For City National, it’s Chile in Miami
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By Lindsey White
May 29, 2013
Bankia’s City National Bank of Florida franchise drew a great deal of buyer interest, months of speculation and ultimately a Chilean buyer eager to expand in the Miami market.
On May 24 Chile-based Banco de Credito e Inversiones SA, or Bci, announced plans to acquire Miami-based City National in a deal valued at $882.8 million.
During the past six months, several names emerged as potential suitors for City National. While many observers had speculated that a Latin American buyer was likely, Bci garnered less attention than companies like Brazil’sBanco do Brasil SA.
“This bank kind of emerged at the last hour,” Paula Johannsen, a managing director at Monroe Securities, said of Bci.
Bankia disclosed that, after initial contact with 31 entities, it received expressions of interest from 13 financial institutions that led to six nonbinding offers. The final negotiations revolved around three entities.
Observers say the Chilean buyer got a good deal. “I think they got an excellent franchise for the price that they paid,” said Thomas Rudkin, a managing director at Syndicated Capital Inc.
The price is less than the $927.0 million that Bankia’s Caja Madrid paid for an 83% stake in City National Bancshares Inc. in 2008. “This has proven that when City National’s Spanish parent bought the bank, they overpaid for it,” said James Cassel, chairman and co-founder of Miami-based investment banking firm Cassel Salpeter & Co. On the other hand, he said Bci is paying a fair price.
A press release from City National noted the deal carries a 1.5x book value, and a company spokesman later clarified that the ratio was based on tangible book value. Johannsen said that while 1.5x book would be on the low side in some geographies, in Florida that pricing is “definitely on the high side.”
This could be due to the scarcity of franchises with size and scale comparable to City National in Florida. The bank has $4.7 billion in assets, $3.5 billion in deposits and $2.5 billion in loans.
“If you look in South Florida, there are very few banks even near this size that are available,” Cassel said.
Raymond James analyst Michael Rose notes that there are only 19 Florida-based banks with more than $1 billion in assets. “[T]he scarcity value of those franchises with greater than $1 billion in assets will only increase on the heels of the CNB acquisition in our view,” Rose wrote in a May 28 report. “While predicting the timing can be difficult, we anticipate that the pace of M&A in Florida will increase in the short to intermediate term given increased regulatory burden and the still-challenged earnings outlook for many smaller banks despite an improving economic backdrop.”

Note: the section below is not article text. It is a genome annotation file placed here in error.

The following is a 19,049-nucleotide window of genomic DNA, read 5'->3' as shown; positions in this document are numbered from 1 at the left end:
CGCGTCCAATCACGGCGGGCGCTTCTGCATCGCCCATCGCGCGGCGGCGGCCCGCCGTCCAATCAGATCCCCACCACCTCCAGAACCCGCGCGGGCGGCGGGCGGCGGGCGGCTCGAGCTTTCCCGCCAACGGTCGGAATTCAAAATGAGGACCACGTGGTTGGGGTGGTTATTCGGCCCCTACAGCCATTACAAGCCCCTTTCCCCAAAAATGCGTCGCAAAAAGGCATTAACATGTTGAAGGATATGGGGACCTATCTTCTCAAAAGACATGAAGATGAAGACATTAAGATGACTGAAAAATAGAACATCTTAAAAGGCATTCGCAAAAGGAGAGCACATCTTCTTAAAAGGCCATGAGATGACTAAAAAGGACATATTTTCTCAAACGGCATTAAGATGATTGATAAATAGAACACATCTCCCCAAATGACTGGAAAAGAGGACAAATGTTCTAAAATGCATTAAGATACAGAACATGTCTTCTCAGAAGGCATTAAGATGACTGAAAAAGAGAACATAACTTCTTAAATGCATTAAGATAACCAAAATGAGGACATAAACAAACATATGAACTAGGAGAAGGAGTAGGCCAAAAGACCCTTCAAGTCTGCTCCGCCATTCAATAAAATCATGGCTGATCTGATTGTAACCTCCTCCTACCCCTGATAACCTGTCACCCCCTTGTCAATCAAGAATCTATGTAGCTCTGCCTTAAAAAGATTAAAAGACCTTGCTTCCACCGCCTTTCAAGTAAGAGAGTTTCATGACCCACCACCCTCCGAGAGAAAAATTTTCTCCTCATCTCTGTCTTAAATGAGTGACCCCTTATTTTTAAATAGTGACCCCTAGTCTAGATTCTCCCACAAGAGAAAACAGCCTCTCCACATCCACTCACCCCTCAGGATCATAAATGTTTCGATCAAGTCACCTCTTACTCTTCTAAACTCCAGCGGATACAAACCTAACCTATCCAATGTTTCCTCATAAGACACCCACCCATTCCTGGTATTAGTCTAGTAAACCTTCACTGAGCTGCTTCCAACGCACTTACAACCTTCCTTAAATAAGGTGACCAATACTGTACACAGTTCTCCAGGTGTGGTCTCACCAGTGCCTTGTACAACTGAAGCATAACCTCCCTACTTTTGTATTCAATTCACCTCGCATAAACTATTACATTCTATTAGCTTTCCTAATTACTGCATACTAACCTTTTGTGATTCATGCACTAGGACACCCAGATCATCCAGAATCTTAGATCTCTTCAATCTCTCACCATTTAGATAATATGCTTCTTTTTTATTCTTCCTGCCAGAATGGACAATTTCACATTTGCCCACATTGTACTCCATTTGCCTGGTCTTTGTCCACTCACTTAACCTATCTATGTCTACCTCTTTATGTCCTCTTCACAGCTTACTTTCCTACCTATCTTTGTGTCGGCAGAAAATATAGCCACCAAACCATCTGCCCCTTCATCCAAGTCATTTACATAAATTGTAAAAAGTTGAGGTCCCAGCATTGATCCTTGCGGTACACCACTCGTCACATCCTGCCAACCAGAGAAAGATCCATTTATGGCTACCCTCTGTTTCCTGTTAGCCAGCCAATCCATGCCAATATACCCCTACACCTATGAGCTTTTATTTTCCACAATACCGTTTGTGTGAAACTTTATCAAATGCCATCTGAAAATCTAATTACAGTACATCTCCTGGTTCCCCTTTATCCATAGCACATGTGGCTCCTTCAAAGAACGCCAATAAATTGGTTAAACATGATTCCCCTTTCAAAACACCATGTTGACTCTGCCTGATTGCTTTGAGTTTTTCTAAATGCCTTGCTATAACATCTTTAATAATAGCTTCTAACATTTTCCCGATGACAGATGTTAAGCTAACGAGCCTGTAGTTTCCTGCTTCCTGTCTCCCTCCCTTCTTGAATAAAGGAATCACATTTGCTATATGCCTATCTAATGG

Banco de Credito e Inversiones is the third-largest bank in Chile with total assets of over $38 billion. The City National transaction is part of Bci’s effort to expand its international operations by increasing its presence in South Florida, where it has had a branch since 1999.
Several factors drove Bci’s desire to expand in the Miami market. For starters, the city has a fast-growing population (up 11% between 2000 and 2010) that is 65% Hispanic, according to a company release.
Margins also attracted Bci to the deal: The Chilean bank said that net interest margins are 3.6% for banks based in Miami, compared to 3.2% in Chile.
The Miami economy presents Bci with a big potential for growth: The company said that Miami’s GDP is about $263 billion compared to a GDP of about $268 billion for Chile.
With the acquisition, Bci aims to diversify its sources of income and its loan portfolio, create cross-sell opportunities and capture the benefits of the business flow between Miami and Latin America. In a news release, Bci CEO Lionel Olavarría called the deal the next natural step in the Miami market. “[City National] is a bank prepared to benefit from the ongoing recovery in the U.S. economy,” Olavarría said.
U.S. bank acquisitions with a Latin American buyer are few and far between. SNL Financial found just five such deals since 2000, including the City National sale. In two of these deals the buyer was based in Venezuela, while one was based in Mexico, one in Brazil, and one, Bci, was based in Chile. The targets in three of these deals were based in Florida.
Going forward, Johannsen thinks that the Miami market could see more Latin American players coming to the table, especially given how much interest the City National deal generated. “A few years ago it was the Spanish and some of the European-type banks,” she said. “Now we’re looking to South America.”